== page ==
University of the Sunshine Coast, AUS
Robert lectures in supply chain networks and ecosystems at the University of the Sunshine Coast, Australia. He has previously taught at Griffith University’s Business School in Brisbane; Chinese University Hong Kong; the Institute of Transport and Logistics Studies at the University of Sydney; and at the Normandy Business School in France. Robert has many years of consulting and management experience in marketing, operations management, IT and organisational change. His current research focus is into supply chain ecosystems.
Email not available
Taming the wicked problem of a drone ecosystem:
Volume: 19, Issue 4-Mar
This paper contextualises the alignment of the wicked problem of using drones as a form of leisure. The fast evolving spaces of drones and their different uses, from military, to logistics, to leisure create many intertwining structures within a larger ecosystem. This research offers new perspectives by considering the role of the media in assisting with alignment to try to tame the wicked problem associated with a drone ecosystem, the use of drones for leisurely activities. Guided by the principles of the Agenda Setting Theory (AST), the paper elucidates the way drone contents are presented across different media channels; how key themes emerge from the narratives within different media channels; and how (non)convergence of media contents relates to alignment of drone governance.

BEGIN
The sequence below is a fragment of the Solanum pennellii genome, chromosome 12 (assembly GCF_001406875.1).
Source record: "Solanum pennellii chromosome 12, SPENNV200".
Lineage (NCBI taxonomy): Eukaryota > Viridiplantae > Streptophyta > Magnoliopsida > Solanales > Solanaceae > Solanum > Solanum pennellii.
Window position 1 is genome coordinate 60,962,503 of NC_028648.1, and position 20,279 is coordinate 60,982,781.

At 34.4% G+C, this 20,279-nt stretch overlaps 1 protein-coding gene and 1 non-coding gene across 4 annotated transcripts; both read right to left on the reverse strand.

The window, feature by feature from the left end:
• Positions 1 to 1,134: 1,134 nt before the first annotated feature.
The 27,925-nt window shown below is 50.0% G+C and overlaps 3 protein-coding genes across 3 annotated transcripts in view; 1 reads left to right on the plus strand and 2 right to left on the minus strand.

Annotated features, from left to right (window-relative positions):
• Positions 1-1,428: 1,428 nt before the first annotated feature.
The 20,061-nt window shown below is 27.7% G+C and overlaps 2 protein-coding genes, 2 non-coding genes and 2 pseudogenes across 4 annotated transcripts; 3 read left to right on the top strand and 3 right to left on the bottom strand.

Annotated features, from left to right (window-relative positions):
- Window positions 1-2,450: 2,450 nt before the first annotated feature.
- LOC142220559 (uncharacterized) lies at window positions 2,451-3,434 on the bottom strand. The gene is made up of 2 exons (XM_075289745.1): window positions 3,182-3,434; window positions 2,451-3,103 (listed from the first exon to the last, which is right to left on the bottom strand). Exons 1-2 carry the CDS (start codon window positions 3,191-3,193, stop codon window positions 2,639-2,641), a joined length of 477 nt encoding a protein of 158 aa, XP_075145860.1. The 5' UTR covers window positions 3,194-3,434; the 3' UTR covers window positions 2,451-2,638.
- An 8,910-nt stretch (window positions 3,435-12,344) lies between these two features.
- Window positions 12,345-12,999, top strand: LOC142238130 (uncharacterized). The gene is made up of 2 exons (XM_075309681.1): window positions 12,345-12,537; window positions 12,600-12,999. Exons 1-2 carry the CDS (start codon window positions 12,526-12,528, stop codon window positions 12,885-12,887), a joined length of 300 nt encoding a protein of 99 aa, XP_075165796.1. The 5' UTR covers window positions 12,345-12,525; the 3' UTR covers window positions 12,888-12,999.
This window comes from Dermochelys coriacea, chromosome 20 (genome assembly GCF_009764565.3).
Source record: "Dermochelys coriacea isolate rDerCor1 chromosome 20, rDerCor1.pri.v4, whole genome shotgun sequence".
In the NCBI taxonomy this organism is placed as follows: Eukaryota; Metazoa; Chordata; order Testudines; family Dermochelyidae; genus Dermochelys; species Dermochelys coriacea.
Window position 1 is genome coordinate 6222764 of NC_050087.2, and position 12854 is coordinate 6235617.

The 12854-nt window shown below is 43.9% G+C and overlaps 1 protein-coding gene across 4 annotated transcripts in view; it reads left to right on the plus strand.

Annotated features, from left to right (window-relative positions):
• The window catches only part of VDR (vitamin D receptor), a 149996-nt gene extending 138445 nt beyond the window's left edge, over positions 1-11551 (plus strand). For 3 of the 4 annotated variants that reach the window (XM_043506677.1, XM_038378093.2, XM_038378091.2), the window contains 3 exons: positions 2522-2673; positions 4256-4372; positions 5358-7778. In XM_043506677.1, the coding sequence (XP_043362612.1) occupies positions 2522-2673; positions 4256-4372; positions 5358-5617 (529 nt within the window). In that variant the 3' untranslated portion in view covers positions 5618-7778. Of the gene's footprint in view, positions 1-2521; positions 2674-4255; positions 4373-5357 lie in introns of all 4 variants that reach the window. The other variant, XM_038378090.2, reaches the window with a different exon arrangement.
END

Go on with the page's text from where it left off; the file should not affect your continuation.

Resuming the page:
Coordination in a tourism ecosystem:
Volume: 18, Issue 1
Integrating complex business networks in Tourism is a wicked problem. Many different business owners have various goals and management approaches. A tourist network is often managed through coordination and partnerships because the sheer complexity of trying to be competitive makes little sense when so many businesses have a common goal. In this paper we explore how thinking in network terms in tourist business networks actually sheds light on how to manage wicked problems in general. In particular, we focus on how the network approach to managing complex networks in business may produce leverage points for synthesising managerial tension points between partners and thereby facilitate innovation systems. We argue that the network approach may shed light on how to build platforms for gaining traction and synthesis in wicked problems. We conclude with suggestions for future research.